The other day at work, I was gchatting with an old friend from high school. We were bullshitting about his dating life—a conversation that I have nothing to contribute to because I haven’t been on any sort of date in six months, and I’ve never been on any sort of “good” date in my life.
I’ve since learned to be honest about this when people seek my advice on relationships. “Oh, the last guy I was in bed with couldn’t keep it up, just FYI, I know nothing about dating.”
I’ve become super awesome at nodding my head and yeah “yes” and “ok” or “gotcha.”
In the middle of this conversation, I chimed in with something I do know about: bitching about the office. At that very moment the clock turned 10 a.m., the hour that my coworkers were clebrating a birthday downstairs with cake and ice cream.
A new thing in our office has been celebrating everyone’s birthday in said manner. Which really, when you think of it, is sweet. However, with 40 people in our office, that means a party nearly every week.
My tolerance for icing and conversation just doesn’t go that far.
So, I opted not to go downstairs, since just 4 days prior, I attended a similar gathering. I was enjoying the quiet in my office, when someone decided it would be a good idea to run up and down the hallways and tell us all that there was cake and ice cream downstairs.
Yes, I know, I read the email.
I was frustrated. I told this to my old friend. And he then told me I was a birthday bitch.
“Wouldn’t you be sad if no one came to your party?” he asked. “No. I don’t like celebrating my birthday.” I said. “That’s heartless,” he told me.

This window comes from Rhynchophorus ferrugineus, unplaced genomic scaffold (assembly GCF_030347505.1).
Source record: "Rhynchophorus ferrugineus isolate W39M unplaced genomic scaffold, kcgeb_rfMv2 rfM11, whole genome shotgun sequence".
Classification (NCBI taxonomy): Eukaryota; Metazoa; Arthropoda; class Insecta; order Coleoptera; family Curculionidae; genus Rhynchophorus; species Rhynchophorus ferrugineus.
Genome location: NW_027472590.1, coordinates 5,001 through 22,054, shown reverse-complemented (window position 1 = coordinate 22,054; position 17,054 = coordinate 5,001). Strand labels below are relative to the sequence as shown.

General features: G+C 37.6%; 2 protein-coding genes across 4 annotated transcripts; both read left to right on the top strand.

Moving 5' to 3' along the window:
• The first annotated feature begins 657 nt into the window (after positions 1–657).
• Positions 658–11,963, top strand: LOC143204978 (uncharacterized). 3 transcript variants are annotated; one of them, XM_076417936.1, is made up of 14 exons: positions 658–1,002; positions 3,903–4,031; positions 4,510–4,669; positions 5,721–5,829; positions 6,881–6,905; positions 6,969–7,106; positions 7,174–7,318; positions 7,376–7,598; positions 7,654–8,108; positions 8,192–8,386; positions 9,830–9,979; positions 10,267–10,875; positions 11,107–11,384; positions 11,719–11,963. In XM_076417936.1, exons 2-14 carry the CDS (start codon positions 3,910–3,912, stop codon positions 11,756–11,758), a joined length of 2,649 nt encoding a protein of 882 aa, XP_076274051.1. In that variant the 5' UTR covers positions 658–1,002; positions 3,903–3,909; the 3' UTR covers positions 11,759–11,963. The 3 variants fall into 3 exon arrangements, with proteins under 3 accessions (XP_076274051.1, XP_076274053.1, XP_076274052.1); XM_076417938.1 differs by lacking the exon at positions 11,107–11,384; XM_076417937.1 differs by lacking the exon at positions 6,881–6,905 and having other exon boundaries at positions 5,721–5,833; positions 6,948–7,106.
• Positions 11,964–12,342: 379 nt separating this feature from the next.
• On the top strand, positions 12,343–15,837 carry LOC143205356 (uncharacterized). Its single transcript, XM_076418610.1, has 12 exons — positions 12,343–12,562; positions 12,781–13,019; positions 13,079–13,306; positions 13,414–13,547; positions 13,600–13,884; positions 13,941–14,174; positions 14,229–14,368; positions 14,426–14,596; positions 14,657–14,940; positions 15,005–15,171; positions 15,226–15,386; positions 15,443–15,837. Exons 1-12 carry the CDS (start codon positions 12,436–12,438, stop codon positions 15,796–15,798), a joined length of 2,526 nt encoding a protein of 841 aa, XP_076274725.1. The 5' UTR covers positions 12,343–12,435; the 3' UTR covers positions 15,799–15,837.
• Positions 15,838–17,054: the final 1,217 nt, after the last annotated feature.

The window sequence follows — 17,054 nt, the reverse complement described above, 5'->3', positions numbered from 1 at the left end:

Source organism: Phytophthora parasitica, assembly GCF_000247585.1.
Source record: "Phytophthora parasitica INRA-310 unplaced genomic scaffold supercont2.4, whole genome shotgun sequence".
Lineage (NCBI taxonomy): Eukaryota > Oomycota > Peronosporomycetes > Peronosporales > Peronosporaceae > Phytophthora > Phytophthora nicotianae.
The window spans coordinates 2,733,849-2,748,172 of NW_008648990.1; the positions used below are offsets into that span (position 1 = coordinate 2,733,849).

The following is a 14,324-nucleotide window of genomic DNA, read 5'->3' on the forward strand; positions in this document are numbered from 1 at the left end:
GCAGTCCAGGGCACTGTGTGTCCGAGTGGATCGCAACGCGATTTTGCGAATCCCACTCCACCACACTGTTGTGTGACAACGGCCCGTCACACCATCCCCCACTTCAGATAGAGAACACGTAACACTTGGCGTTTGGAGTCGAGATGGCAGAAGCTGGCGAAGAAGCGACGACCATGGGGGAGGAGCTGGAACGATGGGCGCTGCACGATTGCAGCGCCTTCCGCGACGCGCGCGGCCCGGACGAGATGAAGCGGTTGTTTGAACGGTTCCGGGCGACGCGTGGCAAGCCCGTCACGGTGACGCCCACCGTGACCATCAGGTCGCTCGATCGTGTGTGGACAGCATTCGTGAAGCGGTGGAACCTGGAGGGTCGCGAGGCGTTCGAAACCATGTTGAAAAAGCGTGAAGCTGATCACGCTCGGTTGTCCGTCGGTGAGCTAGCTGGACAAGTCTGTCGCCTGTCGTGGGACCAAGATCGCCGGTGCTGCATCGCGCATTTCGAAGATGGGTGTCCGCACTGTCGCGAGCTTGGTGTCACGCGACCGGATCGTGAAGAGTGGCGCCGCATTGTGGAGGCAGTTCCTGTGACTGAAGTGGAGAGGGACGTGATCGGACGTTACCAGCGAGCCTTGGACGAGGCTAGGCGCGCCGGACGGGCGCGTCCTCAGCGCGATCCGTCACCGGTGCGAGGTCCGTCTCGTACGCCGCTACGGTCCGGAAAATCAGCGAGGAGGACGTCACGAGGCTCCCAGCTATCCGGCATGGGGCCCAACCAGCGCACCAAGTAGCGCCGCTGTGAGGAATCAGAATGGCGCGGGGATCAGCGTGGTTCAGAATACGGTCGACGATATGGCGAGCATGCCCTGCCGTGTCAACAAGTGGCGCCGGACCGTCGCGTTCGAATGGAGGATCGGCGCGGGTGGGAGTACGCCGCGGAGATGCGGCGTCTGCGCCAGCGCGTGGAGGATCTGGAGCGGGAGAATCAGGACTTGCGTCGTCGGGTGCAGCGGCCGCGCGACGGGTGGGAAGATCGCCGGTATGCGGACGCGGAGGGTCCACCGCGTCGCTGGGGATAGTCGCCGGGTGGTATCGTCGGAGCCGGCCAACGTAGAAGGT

Was it? I have never liked doing much for my birthday. I don’t like getting older and I don’t like getting attention and I certainly don’t like people going out of their way for me just because I’m one year older.
I felt like shit.
Later in the week, I got some bad news that a prominent member of our community, a man I’d interviewed and written about just months ago, passed away at just 42 years old.
I surprised myself when my eyes filled with tears.
The days following resulted in my phone blowing up with texts.
“Did you interview that president??”
“Oh, well he’s dead.”
Perhaps, these people just wanted to make sure I knew about it. However, I already knew. In fact, I wrote his obituary. And it makes me curious. When the article came out on him months before, did anyone congratulate me? Nope. So why then, was it necessary to tell me via text that the man was dead?
The only thing I can conclude is that people like to share bad news like its gossip. When really, it’s sad, and I’m sad over it.
I tried to ignore it as much as I could. And I said my goodbyes at his visitation. It’s just another reminder to me that life is short, and when it ends, I hope I can be more respectful than people have been toward me, and him.